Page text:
It’s easy for Democrats to get excited about Michelle Nunn (D): She raises a lot of money, has a last name famous in Georgia, and has had close to a year to build her campaign before the general election. But now that David Perdue (R) has (somewhat unexpectedly) won the Republican Party’s nomination for Senate, it’s time for a reality check. Is a Democrat really going to win in Georgia, and are they really going to do it in 2014? — Democrats haven’t won a Senate or gubernatorial race in Georgia since 2000, when Zell Miller claimed victory. The state’s changing demographics have nudged it toward competitiveness, but President Obama lost handily there in 2008 and 2012. We might soon talk about the Peach State as a presidential battleground, but it’s not quite there yet. — Consider, especially, that it’s a midterm year — when minority participation drops as a share of the electorate — in which Obama’s approval numbers are dismal. A poll commissioned by Democracy Corps and the Women’s Voices Women Vote Action Fund released Tuesday found that in a dozen presidential battlegrounds (including Georgia), the president stood at just 37 percent. — Republicans eyeing the race believe it will be competitive but are confident that Perdue will ultimately prevail. Their big, early general election spending has not yet come to Georgia: No major outside group like the Chamber of Commerce or American Crossroads targeted Nunn in TV ads during the two-month runoff, the perfect time, in theory, to soften her up before the fall. It’s a sign Republicans aren’t feeling threatened by her, at least not yet. Perdue, a former high-flying CEO who Rep. Jack Kingston (R) knocked for living in a gated community, will be vulnerable to the same playbook Democrats so effectively ran in 2012 against Mitt Romney, and it would be foolhardy to write this race off yet. But as this race reaches the general election, it’s hard to consider Nunn anything other than a clear-cut underdog.— Alex Roarty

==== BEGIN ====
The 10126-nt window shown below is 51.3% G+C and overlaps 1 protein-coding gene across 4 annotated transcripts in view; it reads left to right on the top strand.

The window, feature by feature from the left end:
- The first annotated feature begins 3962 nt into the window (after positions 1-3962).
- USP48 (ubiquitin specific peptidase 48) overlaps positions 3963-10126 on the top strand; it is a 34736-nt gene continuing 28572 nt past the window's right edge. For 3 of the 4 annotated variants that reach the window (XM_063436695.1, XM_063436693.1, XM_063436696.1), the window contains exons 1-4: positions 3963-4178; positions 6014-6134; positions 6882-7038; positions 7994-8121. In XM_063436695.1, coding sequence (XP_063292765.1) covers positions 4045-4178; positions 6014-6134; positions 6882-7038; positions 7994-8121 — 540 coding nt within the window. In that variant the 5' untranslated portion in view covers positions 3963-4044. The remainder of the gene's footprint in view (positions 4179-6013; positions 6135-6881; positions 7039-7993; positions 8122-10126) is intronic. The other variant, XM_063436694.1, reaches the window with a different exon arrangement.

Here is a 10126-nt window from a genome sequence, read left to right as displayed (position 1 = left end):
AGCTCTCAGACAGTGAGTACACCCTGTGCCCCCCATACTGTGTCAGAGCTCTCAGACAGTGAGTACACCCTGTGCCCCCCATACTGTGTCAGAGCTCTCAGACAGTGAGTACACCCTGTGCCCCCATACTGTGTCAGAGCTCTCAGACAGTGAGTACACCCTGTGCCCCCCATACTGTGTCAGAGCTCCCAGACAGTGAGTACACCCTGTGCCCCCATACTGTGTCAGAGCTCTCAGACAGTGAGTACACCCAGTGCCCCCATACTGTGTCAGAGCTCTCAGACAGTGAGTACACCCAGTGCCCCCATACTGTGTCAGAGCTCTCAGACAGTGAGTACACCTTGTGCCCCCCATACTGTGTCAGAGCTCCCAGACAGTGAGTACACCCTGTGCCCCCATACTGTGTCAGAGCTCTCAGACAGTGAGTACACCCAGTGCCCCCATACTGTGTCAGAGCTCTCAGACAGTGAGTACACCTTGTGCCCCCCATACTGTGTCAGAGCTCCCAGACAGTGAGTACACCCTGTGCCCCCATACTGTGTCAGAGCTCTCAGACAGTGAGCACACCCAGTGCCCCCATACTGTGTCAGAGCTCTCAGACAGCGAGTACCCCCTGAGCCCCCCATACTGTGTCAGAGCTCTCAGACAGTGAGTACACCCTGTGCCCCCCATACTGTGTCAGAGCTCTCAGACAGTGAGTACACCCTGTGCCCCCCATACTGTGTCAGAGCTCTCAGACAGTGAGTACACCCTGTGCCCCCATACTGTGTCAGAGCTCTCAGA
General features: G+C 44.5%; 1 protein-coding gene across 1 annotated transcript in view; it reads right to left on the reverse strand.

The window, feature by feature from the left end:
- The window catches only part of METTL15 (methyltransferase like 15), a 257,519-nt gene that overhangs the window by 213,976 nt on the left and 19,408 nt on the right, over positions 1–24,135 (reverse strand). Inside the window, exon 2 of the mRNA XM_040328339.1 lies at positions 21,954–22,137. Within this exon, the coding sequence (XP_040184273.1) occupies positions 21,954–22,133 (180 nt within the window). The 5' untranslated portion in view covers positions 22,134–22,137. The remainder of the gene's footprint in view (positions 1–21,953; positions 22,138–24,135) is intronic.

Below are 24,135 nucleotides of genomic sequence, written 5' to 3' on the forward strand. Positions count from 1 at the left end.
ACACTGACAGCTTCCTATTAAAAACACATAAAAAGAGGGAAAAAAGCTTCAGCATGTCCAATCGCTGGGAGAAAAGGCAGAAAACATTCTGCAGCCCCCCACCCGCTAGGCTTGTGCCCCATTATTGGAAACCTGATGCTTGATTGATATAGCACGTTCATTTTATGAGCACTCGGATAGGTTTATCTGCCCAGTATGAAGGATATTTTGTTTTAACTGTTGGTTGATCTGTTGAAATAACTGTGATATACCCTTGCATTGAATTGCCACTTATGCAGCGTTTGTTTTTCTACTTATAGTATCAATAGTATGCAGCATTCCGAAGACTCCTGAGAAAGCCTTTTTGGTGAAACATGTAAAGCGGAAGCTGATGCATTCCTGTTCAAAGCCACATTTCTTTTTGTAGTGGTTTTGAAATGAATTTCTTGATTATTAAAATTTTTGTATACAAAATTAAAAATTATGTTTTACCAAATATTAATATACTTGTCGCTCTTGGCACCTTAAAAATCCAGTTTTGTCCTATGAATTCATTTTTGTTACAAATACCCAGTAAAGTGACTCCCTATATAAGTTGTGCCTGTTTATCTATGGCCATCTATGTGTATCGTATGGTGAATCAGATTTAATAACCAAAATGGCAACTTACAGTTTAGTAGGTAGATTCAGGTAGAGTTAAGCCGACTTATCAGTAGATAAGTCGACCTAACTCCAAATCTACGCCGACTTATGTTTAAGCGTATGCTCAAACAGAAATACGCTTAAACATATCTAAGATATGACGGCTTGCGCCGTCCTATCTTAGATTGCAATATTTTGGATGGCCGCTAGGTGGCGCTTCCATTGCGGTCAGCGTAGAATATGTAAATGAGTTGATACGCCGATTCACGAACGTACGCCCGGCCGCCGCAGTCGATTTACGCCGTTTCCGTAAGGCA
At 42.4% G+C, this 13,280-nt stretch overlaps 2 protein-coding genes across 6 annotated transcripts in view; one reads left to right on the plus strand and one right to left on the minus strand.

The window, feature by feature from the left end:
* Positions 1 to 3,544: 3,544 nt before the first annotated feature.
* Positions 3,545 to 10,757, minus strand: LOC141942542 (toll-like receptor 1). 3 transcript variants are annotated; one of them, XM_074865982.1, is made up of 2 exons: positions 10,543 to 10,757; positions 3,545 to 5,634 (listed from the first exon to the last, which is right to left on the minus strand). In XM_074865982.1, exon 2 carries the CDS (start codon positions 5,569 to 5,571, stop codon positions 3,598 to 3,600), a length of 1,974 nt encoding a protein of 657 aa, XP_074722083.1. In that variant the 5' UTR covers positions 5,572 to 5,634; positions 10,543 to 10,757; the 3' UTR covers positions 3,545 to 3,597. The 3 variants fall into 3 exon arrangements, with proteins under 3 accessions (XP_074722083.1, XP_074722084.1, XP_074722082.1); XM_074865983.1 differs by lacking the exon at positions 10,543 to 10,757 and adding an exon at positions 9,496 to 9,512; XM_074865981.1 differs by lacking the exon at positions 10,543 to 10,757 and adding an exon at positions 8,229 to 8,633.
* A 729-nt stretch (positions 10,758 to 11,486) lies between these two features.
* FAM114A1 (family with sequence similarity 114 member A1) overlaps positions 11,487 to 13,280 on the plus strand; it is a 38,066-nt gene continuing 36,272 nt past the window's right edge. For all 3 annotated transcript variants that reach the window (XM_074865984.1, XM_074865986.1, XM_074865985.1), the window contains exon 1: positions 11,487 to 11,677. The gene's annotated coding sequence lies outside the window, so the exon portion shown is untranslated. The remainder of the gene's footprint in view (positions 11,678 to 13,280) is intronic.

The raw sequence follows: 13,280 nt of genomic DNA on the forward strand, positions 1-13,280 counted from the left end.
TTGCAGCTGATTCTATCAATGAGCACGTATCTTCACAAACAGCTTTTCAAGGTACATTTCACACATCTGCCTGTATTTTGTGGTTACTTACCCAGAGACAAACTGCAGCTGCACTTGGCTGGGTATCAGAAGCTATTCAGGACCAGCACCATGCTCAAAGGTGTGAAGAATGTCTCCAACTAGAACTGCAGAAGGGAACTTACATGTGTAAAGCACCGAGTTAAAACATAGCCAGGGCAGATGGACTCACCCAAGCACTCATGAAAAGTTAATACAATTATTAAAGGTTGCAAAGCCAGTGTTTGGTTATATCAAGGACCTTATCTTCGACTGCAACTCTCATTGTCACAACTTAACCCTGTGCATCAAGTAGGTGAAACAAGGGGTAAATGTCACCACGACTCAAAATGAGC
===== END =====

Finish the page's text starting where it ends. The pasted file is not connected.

What We're Following See More »
The national polls, once again, tell very different stories: Clinton leads by just one point in the IBD, Rasmussen, and LA Times tracking polls, while she shows a commanding 12 point lead in the ABC news poll and a smaller but sizable five point lead in the CNN poll. The Republican Remington Research Group released a slew of polls showing Trump up in Ohio, Nevada, and North Carolina, a tie in Florida, and Clinton leads in Pennsylvania, Wisconsin, and Virginia. However, an independent Siena poll shows Clinton up 7 in North Carolina, while a Monmouth poll shows Trump up one in Arizona
If you need a marker for how confident Hillary Clinton is at this point of the race, here's one: CNN's Jeff Zeleny reports "she's been talking to Republican senators, old allies and new, saying that she is willing to work with them and govern."
Sources tell CNN that longtime Democratic operative Ron Klain, who has been Vice President Biden's chief of staff, is "high on the list of prospects" to be chief of staff in a Clinton White House. "John Podesta, the campaign chairman, has signaled his interest in joining the Cabinet, perhaps as Energy secretary."